Book Review: Soaring to Glory: A Tuskegee Airman’s Firsthand Account of World War II w/ Video

Harry Stewart Jr. – Our Metro Detroiter TOP GUN

Harry T. Stewart Jr. is one of America’s most decorated Tuskegee Airmen. He was born on 4 July 1924, in Newport News, Virginia, near Langley AFB. At the age of two, Stewart’s family moved to Queens, New York, just a few minutes from North Beach Airport. His fascination for aviation began at a very young age as he watched in awe as the planes soared overhead. At the age of 17, and aware of his imminent conscription into World War II, he passed a military exam designated to identify potential pilots. As a result, he enlisted in the US Army Air Corps as an aviation cadet.

After completing his flight training at Tuskegee Air Field, Alabama, and while still a teenager, he was awarded his pilot wings and was commissioned as a second lieutenant. Stewart then accomplished combat fighter training in both the P-40 Warhawk and the P-47 Thunderbolt fighter aircraft, and in 1944 was sent to Italy for combat operations. As a member of the all-black 332d Fighter Group, Stewart flew 43 combat missions in the P-51 Mustang. On 1 April 1945, then First Lieutenant Harry T. Stewart Jr. was one of eight red-tailed P-51 pilots escorting B-24 Liberators tasked to bomb the St. Polten marshaling yard. The P-51s preceded the bombers and flew a fighter sweep of the Linz area in Austria. Flying at an altitude of 5,000 feet, the Mustang pilots spotted four German FW-190s near Wels flying in the same direction, but about 2,000 feet below. They dived to attack, but suddenly a flight of a dozen ME-109s appeared above them. A series of individual dogfights ensued, ranging from altitudes of 5,000 feet to the deck. Although the enemy pilots attempted to out-turn the more powerful P-51s and draw them over antiaircraft artillery, the Red Tails proved victorious and shot down 12 enemy aircraft, losing only three of their own. Stewart shot down three FW-190s that day, a feat that earned him the Distinguished Flying Cross.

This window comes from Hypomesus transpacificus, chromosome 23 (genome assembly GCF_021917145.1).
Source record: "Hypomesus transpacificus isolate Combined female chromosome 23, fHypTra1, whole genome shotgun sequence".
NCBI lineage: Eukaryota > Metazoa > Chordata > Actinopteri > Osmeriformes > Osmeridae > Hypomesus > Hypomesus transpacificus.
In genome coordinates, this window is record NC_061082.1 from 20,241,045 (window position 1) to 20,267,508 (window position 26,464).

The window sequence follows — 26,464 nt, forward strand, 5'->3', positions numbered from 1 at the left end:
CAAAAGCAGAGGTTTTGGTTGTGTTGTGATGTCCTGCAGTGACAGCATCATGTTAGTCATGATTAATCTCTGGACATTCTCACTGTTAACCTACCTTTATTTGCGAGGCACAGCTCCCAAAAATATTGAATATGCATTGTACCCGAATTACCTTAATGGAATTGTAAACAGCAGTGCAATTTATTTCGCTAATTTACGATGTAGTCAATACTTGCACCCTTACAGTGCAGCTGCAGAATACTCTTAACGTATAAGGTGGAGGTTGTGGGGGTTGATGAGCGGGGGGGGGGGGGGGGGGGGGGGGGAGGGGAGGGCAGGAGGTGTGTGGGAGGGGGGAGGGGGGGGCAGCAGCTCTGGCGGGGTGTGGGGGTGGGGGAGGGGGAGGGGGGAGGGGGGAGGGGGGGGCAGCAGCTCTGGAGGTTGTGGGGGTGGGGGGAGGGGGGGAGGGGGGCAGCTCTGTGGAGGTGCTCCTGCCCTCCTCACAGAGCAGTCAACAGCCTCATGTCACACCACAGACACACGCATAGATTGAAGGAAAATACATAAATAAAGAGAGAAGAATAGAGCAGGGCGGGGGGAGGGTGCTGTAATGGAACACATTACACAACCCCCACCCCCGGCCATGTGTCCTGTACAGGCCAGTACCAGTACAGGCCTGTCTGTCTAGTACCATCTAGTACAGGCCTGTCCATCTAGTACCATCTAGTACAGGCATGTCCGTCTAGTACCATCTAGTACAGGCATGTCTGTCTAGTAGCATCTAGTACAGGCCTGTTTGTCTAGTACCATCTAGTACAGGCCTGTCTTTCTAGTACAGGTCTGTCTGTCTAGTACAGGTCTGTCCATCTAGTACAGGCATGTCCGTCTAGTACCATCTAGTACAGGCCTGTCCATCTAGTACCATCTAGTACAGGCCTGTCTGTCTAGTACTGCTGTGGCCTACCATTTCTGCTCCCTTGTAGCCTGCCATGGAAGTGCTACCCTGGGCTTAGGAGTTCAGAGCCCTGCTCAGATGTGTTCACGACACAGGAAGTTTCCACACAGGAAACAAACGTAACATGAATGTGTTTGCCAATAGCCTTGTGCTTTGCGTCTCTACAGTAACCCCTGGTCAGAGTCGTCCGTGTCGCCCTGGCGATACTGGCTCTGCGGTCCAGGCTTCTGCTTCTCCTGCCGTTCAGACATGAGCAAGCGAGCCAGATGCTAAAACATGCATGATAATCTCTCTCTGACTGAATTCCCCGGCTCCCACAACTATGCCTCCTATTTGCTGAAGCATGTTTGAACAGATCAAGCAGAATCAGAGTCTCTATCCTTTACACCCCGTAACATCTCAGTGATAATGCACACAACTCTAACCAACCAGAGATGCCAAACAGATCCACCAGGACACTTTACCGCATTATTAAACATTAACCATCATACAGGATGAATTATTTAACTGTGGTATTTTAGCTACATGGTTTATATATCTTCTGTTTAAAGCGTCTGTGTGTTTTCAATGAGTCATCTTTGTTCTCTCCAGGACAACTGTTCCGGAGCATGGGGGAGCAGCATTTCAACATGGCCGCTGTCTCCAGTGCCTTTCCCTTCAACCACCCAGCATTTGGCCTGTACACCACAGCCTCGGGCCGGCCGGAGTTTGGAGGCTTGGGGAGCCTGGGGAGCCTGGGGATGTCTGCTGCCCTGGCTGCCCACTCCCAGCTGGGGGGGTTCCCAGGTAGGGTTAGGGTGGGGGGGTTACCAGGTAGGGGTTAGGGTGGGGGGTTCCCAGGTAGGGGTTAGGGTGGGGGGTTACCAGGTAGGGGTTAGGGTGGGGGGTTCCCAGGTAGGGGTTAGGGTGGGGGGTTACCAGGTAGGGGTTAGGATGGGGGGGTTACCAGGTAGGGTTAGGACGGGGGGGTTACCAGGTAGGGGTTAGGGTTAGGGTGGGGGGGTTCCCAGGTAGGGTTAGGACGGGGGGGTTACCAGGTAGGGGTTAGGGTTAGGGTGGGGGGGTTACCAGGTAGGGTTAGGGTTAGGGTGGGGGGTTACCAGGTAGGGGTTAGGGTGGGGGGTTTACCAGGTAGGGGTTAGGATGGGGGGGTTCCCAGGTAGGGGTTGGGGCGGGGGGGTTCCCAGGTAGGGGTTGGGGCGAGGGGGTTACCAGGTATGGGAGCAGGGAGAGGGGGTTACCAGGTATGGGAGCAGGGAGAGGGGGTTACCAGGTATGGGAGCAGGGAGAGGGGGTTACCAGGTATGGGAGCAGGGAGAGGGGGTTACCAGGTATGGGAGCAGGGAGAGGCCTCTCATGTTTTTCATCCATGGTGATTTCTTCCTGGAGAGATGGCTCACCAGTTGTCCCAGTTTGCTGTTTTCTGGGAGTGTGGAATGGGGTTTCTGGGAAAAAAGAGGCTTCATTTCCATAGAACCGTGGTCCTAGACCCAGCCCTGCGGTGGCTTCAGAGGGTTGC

In May 1949, Stewart competed in the inaugural ten-day “William Tell” National Gunnery meet at Las Vegas AFB (now Nellis AFB) in Nevada. This meet would later become the equivalent of the US Navy’s “Top Gun” competition. Stewart was part of a three-man team representing the 332d Composite Group. Each pilot was required to compete in five different events. The events included air-to-air gunnery at altitudes of 10,000 and 20,000 feet, rocket firing, strafing, dive-bombing, and skip-bombing. Three perfect scores were registered in the skip-bombing event and one perfect score in rocket firing. As a result, the 332d won first place in the conventional fighter class. But, unfortunately, the trophy was stored away and not found again until 1995. The 1950 trophy and Air Force historical records showed winners “Unknown” for the first year. (

Link to Amazon Check out the Book

Print Friendly, PDF & Email